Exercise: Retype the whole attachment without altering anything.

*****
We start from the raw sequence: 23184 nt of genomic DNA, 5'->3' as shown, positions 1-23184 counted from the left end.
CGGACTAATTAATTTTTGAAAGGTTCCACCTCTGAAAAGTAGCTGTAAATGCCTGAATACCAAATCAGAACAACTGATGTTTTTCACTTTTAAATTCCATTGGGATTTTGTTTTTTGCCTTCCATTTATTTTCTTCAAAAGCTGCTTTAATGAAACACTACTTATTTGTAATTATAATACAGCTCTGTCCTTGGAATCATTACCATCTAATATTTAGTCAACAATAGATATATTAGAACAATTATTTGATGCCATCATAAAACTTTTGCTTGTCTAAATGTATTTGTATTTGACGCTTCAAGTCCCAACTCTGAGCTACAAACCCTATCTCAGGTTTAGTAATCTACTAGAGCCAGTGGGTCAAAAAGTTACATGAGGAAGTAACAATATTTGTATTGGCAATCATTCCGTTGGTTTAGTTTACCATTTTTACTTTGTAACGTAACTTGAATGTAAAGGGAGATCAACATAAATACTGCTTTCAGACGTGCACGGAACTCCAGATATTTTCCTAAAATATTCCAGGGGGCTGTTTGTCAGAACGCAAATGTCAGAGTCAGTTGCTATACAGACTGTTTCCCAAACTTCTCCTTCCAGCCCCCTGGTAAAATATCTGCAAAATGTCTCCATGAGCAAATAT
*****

We start from the raw sequence: 23184 nt of genomic DNA, 5'->3' as shown, positions 1-23184 counted from the left end.
CGGACTAATTAATTTTTGAAAGGTTCCACCTCTGAAAAGTAGCTGTAAATGCCTGAATACCAAATCAGAACAACTGATGTTTTTCACTTTTAAATTCCATTGGGATTTTGTTTTTTGCCTTCCATTTATTTTCTTCAAAAGCTGCTTTAATGAAACACTACTTATTTGTAATTATAATACAGCTCTGTCCTTGGAATCATTACCATCTAATATTTAGTCAACAATAGATATATTAGAACAATTATTTGATGCCATCATAAAACTTTTGCTTGTCTAAATGTATTTGTATTTGACGCTTCAAGTCCCAACTCTGAGCTACAAACCCTATCTCAGGTTTAGTAATCTACTAGAGCCAGTGGGTCAAAAAGTTACATGAGGAAGTAACAATATTTGTATTGGCAATCATTCCGTTGGTTTAGTTTACCATTTTTACTTTGTAACGTAACTTGAATGTAAAGGGAGATCAACATAAATACTGCTTTCAGACGTGCACGGAACTCCAGATATTTTCCTAAAATATTCCAGGGGGCTGTTTGTCAGAACGCAAATGTCAGAGTCAGTTGCTATACAGACTGTTTCCCAAACTTCTCCTTCCAGCCCCCTGGTAAAATATCTGCAAAATGTCTCCATGAGCAAATAT